Horses Can Read Human Expressions
New research has revealed that horses can read and remember human expressions. They then use what they have seen to later identify someone who may pose a threat to them.
Karen McComb is professor of animal behaviour and cognition at the University of Sussex School of Psychology. She has led a detailed study into how horses perceive and remember facial expressions. During the study, the team used a group of 24 leisure horses from a riding school and a control group of similar horses.
Horses Can Identify People From Photographs
In the morning, the horses were shown a still photograph of a person looking either angry or happy. Later in the day, the horses met that person in the flesh sitting quietly and displaying a neutral expression. The researchers observed the horses’ reactions to the people. They noted whether the horses' reactions varied according to the human expression that they had first seen. The humans involved in the experiment were not told whether a happy or angry photograph of themselves had been shown to the horse. This reduced the risk of them adapting their own behaviour.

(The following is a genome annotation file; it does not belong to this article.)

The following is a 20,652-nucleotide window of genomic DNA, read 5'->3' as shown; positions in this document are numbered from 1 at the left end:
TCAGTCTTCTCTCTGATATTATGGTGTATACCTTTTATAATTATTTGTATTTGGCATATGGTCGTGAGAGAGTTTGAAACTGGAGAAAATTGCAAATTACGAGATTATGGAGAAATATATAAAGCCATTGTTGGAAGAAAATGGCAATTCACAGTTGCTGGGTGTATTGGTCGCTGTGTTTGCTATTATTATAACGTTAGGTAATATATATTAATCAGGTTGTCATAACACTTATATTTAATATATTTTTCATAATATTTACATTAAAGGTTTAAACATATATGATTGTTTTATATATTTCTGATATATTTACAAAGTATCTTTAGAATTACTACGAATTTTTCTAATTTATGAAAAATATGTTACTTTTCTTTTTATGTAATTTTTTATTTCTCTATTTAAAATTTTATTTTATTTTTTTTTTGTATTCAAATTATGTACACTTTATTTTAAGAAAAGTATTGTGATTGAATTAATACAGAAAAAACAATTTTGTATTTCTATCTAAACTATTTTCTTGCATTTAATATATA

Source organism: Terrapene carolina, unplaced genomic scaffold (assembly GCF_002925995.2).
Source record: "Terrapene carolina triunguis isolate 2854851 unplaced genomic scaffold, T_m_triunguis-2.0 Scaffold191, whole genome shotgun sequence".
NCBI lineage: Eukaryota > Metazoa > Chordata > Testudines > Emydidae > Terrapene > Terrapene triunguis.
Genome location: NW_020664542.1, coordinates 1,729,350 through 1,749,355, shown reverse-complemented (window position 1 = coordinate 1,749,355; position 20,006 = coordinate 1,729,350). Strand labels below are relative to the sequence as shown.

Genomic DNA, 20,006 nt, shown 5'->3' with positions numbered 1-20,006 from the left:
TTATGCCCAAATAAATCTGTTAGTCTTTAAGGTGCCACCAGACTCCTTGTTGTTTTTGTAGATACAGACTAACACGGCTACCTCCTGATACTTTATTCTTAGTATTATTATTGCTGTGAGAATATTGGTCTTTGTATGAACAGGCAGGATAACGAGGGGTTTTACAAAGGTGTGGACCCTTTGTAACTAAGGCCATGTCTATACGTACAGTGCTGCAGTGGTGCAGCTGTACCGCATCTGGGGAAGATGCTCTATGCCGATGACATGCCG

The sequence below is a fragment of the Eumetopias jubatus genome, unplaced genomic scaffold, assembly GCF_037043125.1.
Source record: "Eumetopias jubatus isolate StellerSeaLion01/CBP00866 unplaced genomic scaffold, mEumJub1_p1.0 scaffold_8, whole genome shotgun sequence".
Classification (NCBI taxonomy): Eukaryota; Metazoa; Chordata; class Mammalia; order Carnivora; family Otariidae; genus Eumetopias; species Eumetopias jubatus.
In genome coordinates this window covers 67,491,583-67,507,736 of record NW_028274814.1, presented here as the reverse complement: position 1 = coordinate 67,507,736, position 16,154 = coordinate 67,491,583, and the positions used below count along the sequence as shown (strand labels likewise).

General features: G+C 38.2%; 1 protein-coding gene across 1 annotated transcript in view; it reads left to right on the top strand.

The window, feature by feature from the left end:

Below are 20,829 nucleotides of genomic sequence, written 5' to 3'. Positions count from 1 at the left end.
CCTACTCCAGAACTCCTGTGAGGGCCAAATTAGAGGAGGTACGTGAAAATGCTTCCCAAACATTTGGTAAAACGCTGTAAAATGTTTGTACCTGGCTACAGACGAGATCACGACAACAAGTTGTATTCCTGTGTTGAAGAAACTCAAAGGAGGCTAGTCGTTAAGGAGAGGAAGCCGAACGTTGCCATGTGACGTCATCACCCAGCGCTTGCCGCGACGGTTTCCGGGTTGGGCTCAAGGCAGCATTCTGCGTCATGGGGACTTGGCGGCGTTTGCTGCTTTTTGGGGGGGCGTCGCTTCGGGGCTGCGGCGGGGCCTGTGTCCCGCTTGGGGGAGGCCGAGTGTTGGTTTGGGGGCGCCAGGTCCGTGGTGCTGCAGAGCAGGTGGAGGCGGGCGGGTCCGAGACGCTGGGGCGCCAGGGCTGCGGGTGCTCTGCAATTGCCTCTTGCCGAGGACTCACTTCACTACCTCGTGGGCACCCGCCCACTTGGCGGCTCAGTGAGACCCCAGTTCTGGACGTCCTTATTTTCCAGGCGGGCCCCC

Horses Interpret Facial Expressions
The researchers found that the horses’ reactions to the people visiting their stable varied according to the nature of the photograph of that person that they had been shown. In other words, they could recognise a person from a photograph and were clearly wary of their visitor when they had seen a picture of them looking angry.
Previous studies have demonstrated that horses can pick up on several aspects of human behaviour to interpret a person’s mood. This exciting study demonstrates that horses are capable of interpreting human expressions as the use of photographs meant that the horses could not rely on any other signals to form their impression of the person.
Important Implications For Equestrians and Vets
The researchers’ findings have important implications for anyone who spends time with horses and could prove very useful for vets. The researchers are urging vets to take a moment to consider their emotional state and expressions before interacting with horses. The animals will remember what they have seen. They can tell the difference between a friendly face and an angry or worried one. If a vet is in a bad mood, the horse will pick up on this and could react badly at that time or in the future when they see the same vet again.
Be aware of your own demeanour and adjust your mood and expression before you interact with a horse. This could make a huge difference to your relationship with the animal.